The altar upon which they put the sacrificial human was located outside the city near a hill they called Potiphar's Hill which was "at the head of the plain of (called) Olishem" (verse10). This particular altar had been erected by the Egyptians in the land of Chaldea (verse 8) and was made in the shape of a bed like that used by the Chaldeans and was placed in front of the statues of the five gods mentioned earlier (verse 13).

On the very altar that Abraham was to be offered, the priests of Pharaoh had earlier placed three virgins and slew them at one time as an offering to the gods. The reason these three women had been chosen for this ritual was because of their virtue and because they would not bow down and worship the statues which had been made of wood or stone (verse 11).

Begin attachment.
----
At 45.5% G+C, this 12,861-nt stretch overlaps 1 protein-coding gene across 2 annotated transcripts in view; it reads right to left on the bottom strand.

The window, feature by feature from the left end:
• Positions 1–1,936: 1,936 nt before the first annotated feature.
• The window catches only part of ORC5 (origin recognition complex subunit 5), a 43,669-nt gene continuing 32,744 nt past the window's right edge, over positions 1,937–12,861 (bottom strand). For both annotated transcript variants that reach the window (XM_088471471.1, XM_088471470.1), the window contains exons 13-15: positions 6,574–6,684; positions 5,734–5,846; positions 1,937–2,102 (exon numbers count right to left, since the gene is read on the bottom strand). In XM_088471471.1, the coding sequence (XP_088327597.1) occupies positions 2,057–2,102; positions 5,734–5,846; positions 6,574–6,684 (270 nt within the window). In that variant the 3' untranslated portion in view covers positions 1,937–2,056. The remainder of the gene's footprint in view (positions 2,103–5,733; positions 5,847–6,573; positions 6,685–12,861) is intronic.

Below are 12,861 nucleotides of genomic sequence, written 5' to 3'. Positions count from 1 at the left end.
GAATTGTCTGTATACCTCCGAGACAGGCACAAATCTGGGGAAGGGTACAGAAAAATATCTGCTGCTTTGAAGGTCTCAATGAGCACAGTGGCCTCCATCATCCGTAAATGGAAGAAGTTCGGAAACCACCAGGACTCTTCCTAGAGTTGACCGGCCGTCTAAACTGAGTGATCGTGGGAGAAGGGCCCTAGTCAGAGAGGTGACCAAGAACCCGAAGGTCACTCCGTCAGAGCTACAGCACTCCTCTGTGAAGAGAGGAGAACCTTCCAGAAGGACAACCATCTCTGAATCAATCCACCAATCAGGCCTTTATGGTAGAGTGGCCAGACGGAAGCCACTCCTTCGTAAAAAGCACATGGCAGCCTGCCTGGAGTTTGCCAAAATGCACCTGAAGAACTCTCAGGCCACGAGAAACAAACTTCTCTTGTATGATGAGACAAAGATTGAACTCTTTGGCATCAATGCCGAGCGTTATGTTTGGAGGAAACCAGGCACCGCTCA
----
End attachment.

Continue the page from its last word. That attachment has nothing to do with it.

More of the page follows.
Abraham was placed on this very altar where he too was to be sacrificed according to the "the manner of the Egyptians" (verse 11). To make sure that the person being sacrificed wasn't able to flee, they were bound or tied to the altar. As the priest raised his knife in preparation for making the sacrificial insertion, Abraham cried aloud unto God for help.

Suddenly, Abraham had vision, not only of God, the Almighty, but he also saw an angel standing beside him who "immediately unloosed my bands" (verse 15). Of course, since he was no longer bound to the altar Abraham now had the ability to move out of the way of the dagger being held above his chest.